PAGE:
Farm Bill Details Begin to Surface

Dec 06, 2018

Leaders of the House and Senate Agriculture Committees continue to keep most provisions of the farm bill agreement-in-principle they reached last week under wraps, waiting for the Congressional Budget Office to score some last-minute changes to make sure the bill is budget-neutral.

In addition, Congress and the President have agreed to fund federal agencies for another two weeks, postponing adjournment of the 115th Congress until Dec. 21 and giving farm bill negotiators more time to finish their work.

Release of the new bill text is now expected by Tuesday next week, after which members of the House-Senate conference committee will sign the conference report and the legislation will go to the Senate and House for final approval.

The major issue of tightening SNAP (food stamp) work requirements has been resolved, and Secretary Sonny Perdue has stated the Administration’s approval.  So if all goes as planned (sometimes a capital “if” in Washington), President Donald Trump will sign the bill into law before Congress adjourns, and a new farm bill will be in place before the Christmas Holiday.

While still unofficial, some of the farm bill provisions that ASA has been working on over the last two years have begun to emerge.  Below are some of the details we have learned in the last few days.  We will report on the entire bill when the text is released next week.

Title I (Commodities)

  • ARC and PLC are reauthorized, and improvements are made in the county ARC (ARC-CO) program to make it more equitable with the PLC program.
  • There will be four elections for PLC, ARC-CO, and ARC-IC:  one for 2019-2020 crops and annually for 2021, 2022, and 2023 crops.  PLC and ARC-CO elections will continue to be on a farm-by-farm and crop-by-crop basis.
  • Marketing assistance loan rates are increased an average of 15% for most commodities.  Soybeans are above $6.00.bu., up from the current $5.00/bu.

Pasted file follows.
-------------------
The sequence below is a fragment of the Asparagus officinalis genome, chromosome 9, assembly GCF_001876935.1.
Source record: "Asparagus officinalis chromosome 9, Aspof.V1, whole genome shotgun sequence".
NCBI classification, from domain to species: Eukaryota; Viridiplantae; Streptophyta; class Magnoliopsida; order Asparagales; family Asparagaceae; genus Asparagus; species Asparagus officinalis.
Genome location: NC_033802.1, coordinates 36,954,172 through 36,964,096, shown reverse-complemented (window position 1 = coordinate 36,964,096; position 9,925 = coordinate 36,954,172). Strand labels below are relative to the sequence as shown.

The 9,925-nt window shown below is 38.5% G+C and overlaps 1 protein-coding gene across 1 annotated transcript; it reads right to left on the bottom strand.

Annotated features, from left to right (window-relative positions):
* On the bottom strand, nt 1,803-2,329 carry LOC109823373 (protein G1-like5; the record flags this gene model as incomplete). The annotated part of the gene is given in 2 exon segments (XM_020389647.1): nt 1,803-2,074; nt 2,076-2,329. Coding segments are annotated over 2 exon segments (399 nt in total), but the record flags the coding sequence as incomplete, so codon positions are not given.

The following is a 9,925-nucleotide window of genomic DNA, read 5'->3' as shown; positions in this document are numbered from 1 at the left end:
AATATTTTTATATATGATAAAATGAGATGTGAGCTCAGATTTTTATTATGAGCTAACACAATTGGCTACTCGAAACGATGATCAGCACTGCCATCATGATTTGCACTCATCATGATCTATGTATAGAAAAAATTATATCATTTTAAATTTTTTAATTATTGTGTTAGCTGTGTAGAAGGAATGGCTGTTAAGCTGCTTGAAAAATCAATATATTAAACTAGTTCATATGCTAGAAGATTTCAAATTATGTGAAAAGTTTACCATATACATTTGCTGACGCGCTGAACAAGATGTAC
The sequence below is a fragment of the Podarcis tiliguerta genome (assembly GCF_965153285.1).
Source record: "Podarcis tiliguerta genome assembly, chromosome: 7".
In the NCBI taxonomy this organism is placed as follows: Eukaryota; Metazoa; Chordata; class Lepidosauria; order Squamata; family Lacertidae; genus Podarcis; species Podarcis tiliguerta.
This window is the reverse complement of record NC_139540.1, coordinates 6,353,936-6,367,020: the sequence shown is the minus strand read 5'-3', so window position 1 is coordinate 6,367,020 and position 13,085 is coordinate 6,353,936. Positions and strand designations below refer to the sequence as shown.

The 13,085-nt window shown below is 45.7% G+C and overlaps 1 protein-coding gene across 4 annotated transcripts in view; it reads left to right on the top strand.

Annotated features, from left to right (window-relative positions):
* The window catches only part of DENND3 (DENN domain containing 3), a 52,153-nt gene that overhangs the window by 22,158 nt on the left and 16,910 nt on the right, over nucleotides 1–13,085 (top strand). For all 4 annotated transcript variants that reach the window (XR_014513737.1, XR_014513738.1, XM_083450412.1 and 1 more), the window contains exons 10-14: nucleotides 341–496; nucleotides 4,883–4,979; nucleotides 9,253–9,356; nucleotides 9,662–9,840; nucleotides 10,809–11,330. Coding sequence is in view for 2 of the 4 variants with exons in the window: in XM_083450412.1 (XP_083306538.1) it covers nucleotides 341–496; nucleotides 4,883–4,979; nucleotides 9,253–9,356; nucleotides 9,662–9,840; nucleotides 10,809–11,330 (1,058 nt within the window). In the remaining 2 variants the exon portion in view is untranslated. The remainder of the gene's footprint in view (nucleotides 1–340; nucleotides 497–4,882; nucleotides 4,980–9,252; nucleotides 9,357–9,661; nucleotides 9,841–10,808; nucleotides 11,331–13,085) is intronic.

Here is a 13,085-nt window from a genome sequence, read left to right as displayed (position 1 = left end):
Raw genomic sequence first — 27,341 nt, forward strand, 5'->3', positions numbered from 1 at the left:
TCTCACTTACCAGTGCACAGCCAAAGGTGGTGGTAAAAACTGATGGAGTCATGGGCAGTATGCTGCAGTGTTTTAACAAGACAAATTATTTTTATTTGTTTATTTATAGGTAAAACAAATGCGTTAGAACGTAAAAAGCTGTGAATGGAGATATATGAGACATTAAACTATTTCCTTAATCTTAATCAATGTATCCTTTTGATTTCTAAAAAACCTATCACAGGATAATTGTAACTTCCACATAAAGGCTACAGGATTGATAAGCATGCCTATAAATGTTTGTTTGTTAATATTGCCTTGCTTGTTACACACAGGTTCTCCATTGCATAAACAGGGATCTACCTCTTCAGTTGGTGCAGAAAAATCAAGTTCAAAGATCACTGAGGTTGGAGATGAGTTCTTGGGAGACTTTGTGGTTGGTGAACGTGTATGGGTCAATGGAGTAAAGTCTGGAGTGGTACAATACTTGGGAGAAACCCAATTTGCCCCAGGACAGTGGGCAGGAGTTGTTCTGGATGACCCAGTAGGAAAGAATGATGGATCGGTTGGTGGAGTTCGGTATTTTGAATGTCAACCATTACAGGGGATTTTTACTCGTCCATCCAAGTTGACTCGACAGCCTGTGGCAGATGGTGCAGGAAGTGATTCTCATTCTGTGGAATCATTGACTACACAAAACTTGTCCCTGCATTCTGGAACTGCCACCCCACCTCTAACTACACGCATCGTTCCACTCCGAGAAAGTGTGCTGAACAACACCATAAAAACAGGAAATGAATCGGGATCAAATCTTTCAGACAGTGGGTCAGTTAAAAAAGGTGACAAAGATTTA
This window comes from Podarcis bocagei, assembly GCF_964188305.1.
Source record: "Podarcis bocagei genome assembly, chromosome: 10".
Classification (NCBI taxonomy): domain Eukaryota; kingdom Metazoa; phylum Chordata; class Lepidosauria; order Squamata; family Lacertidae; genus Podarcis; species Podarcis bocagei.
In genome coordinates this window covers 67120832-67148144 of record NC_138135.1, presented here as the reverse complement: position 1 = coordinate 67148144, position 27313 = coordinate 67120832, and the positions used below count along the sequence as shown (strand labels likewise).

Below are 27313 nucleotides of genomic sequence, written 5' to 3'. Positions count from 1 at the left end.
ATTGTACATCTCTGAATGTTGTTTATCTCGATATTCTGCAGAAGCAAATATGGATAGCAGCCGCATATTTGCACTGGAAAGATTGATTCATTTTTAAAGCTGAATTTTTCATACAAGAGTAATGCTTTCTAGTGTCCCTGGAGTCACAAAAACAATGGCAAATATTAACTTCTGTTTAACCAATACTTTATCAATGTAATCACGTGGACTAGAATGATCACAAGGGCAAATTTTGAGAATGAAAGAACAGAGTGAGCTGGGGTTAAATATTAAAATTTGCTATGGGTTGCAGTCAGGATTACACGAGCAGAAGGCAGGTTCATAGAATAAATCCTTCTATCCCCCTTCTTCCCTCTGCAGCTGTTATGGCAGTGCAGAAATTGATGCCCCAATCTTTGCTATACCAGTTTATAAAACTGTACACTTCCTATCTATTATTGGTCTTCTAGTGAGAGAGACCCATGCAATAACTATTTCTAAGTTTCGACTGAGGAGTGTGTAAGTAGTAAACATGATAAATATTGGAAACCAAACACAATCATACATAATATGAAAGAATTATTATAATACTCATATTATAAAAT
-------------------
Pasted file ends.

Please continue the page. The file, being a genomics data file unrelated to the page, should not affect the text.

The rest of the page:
• The cap on Adjusted Gross Income (AGI) for payment eligibility is maintained at $900,000.
  • The definition of “actively engaged” is broadened to include cousins, nieces and nephews.


  • RMA data will be used as the first data source rather than NASS data.
  • The county in which a farm is located will be used rather than the county where the FSA administrative office is located.
  • The plug yield is increased to 80% from 70% and use of a trend-adjusted yield is permitted.
  • The individual coverage option under ARC (ARC-IC) is continued.  A pilot program will allow up to 25 larger counties to be divided for ARC-IC coverage.
  • A floor price escalator is added (same as provided for reference prices in PLC).
  • The individual coverage option under ARC (ARC-IC) is continued.  A pilot program will allow up to 25 larger counties to be divided for ARC-IC coverage.


  • A yield update is allowed on a national rather than regional basis.
  • A reference price escalator is provided.

Title II (Conservation)

  • The Conservation Stewardship Program (CSP) is continued as a stand-alone program rather than being folded into EQIP.
  • The cap on the Conservation Reserve Program is raised to 27 from 24 million acres, with two million of the increase reserved for grasslands.
  • CRP payments are set at 85% of local rental rates.

Title III (Trade)

Authorizations for MPA, FMD, Technical Assistance for Specialty Crops (TASC) and the Emerging Markets Program are combined, with minimum funding levels for each program continued at current levels.  Overall funding for export promotion is increased, with the total closer to the Senate level of $6 million per year.